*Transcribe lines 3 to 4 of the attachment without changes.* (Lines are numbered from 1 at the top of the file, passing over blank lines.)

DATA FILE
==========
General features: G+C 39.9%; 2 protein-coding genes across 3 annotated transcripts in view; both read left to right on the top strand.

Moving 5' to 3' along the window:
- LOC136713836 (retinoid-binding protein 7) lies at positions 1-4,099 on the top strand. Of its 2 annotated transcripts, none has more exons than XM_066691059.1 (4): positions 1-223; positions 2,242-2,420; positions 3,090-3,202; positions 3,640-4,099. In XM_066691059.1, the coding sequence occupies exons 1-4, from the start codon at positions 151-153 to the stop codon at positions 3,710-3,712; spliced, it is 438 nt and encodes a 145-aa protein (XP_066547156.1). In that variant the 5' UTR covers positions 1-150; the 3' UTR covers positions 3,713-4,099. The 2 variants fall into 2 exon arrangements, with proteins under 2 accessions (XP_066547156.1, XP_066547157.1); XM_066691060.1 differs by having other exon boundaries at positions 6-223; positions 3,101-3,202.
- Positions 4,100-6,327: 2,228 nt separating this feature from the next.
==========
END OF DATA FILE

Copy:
- LOC136713836 (retinoid-binding protein 7) lies at positions 1-4,099 on the top strand. Of its 2 annotated transcripts, none has more exons than XM_066691059.1 (4): positions 1-223; positions 2,242-2,420; positions 3,090-3,202; positions 3,640-4,099. In XM_066691059.1, the coding sequence occupies exons 1-4, from the start codon at positions 151-153 to the stop codon at positions 3,710-3,712; spliced, it is 438 nt and encodes a 145-aa protein (XP_066547156.1). In that variant the 5' UTR covers positions 1-150; the 3' UTR covers positions 3,713-4,099. The 2 variants fall into 2 exon arrangements, with proteins under 2 accessions (XP_066547156.1, XP_066547157.1); XM_066691060.1 differs by having other exon boundaries at positions 6-223; positions 3,101-3,202.
- Positions 4,100-6,327: 2,228 nt separating this feature from the next.